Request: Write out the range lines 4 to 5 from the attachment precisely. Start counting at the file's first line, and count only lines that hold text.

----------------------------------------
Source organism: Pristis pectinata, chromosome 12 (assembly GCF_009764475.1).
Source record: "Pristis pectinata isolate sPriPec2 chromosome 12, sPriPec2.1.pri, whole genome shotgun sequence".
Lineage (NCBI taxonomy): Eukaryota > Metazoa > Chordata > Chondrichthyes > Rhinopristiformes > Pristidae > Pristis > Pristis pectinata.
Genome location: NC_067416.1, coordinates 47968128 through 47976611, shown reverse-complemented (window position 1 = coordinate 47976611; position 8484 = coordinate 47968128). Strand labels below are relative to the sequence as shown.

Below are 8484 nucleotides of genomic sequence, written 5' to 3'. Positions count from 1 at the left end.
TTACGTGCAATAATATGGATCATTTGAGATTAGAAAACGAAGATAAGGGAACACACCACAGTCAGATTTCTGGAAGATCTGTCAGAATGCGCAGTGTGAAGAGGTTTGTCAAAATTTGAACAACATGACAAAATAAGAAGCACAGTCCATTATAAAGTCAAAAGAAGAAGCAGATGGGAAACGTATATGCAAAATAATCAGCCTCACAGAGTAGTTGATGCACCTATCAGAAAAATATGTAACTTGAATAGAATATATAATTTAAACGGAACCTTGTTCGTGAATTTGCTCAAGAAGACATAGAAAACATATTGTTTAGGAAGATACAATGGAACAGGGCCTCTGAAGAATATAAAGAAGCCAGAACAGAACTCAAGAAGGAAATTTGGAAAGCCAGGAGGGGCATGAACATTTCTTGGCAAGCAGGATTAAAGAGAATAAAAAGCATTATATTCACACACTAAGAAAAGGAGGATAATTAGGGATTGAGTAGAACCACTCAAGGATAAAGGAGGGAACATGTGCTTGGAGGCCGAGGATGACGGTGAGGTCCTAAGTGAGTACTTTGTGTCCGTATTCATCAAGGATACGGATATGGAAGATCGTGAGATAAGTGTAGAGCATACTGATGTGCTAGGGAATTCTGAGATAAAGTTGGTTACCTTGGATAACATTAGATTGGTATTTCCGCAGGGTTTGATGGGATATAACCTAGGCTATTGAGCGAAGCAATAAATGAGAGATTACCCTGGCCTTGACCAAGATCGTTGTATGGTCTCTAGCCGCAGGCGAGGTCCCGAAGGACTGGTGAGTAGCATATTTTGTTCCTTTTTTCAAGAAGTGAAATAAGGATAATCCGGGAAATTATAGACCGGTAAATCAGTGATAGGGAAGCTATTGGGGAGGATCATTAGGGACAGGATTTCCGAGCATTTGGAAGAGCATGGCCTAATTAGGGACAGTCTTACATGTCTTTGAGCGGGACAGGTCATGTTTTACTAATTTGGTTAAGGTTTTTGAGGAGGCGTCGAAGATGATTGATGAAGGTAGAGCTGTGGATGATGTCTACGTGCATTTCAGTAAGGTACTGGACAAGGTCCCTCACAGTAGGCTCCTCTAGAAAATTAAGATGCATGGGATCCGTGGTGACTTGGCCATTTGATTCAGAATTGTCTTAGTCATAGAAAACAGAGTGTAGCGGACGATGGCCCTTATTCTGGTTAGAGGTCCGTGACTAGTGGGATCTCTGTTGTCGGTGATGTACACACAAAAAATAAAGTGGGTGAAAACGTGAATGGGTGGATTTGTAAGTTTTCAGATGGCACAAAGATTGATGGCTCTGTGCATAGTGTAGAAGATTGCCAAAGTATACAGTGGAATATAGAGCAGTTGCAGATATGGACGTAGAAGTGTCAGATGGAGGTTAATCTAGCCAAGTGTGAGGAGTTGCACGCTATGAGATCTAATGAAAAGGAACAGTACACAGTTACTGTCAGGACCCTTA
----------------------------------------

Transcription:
Genome location: NC_067416.1, coordinates 47968128 through 47976611, shown reverse-complemented (window position 1 = coordinate 47976611; position 8484 = coordinate 47968128). Strand labels below are relative to the sequence as shown.

Below are 8484 nucleotides of genomic sequence, written 5' to 3'. Positions count from 1 at the left end.